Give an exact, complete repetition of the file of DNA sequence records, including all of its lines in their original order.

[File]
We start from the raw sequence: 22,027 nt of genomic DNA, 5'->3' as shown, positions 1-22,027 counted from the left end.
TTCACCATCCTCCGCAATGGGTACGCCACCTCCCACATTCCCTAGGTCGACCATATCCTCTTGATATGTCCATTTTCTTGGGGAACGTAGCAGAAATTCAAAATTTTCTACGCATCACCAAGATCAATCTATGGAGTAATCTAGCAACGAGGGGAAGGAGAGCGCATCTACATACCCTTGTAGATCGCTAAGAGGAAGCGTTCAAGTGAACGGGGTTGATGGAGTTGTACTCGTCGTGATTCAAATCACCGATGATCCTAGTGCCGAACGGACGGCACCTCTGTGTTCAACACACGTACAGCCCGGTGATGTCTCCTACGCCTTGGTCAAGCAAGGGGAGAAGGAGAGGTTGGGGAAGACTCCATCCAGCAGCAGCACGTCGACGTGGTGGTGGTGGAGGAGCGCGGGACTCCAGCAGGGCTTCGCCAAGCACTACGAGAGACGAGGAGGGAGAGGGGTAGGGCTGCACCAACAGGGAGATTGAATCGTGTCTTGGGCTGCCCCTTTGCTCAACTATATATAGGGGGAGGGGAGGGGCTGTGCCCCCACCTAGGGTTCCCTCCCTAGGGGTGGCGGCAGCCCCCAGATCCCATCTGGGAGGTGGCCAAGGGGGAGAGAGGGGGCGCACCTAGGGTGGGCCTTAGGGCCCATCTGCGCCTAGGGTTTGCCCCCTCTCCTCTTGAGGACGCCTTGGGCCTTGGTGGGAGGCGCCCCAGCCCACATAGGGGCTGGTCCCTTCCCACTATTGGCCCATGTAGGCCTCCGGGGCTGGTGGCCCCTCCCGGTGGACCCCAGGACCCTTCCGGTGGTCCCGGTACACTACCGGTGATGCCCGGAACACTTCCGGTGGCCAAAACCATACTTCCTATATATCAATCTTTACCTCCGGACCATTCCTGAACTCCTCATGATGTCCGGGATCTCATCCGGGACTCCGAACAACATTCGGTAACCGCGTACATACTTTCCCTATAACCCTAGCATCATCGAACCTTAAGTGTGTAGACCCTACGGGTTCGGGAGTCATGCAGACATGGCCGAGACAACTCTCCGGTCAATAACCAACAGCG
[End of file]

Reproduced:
We start from the raw sequence: 22,027 nt of genomic DNA, 5'->3' as shown, positions 1-22,027 counted from the left end.
TTCACCATCCTCCGCAATGGGTACGCCACCTCCCACATTCCCTAGGTCGACCATATCCTCTTGATATGTCCATTTTCTTGGGGAACGTAGCAGAAATTCAAAATTTTCTACGCATCACCAAGATCAATCTATGGAGTAATCTAGCAACGAGGGGAAGGAGAGCGCATCTACATACCCTTGTAGATCGCTAAGAGGAAGCGTTCAAGTGAACGGGGTTGATGGAGTTGTACTCGTCGTGATTCAAATCACCGATGATCCTAGTGCCGAACGGACGGCACCTCTGTGTTCAACACACGTACAGCCCGGTGATGTCTCCTACGCCTTGGTCAAGCAAGGGGAGAAGGAGAGGTTGGGGAAGACTCCATCCAGCAGCAGCACGTCGACGTGGTGGTGGTGGAGGAGCGCGGGACTCCAGCAGGGCTTCGCCAAGCACTACGAGAGACGAGGAGGGAGAGGGGTAGGGCTGCACCAACAGGGAGATTGAATCGTGTCTTGGGCTGCCCCTTTGCTCAACTATATATAGGGGGAGGGGAGGGGCTGTGCCCCCACCTAGGGTTCCCTCCCTAGGGGTGGCGGCAGCCCCCAGATCCCATCTGGGAGGTGGCCAAGGGGGAGAGAGGGGGCGCACCTAGGGTGGGCCTTAGGGCCCATCTGCGCCTAGGGTTTGCCCCCTCTCCTCTTGAGGACGCCTTGGGCCTTGGTGGGAGGCGCCCCAGCCCACATAGGGGCTGGTCCCTTCCCACTATTGGCCCATGTAGGCCTCCGGGGCTGGTGGCCCCTCCCGGTGGACCCCAGGACCCTTCCGGTGGTCCCGGTACACTACCGGTGATGCCCGGAACACTTCCGGTGGCCAAAACCATACTTCCTATATATCAATCTTTACCTCCGGACCATTCCTGAACTCCTCATGATGTCCGGGATCTCATCCGGGACTCCGAACAACATTCGGTAACCGCGTACATACTTTCCCTATAACCCTAGCATCATCGAACCTTAAGTGTGTAGACCCTACGGGTTCGGGAGTCATGCAGACATGGCCGAGACAACTCTCCGGTCAATAACCAACAGCG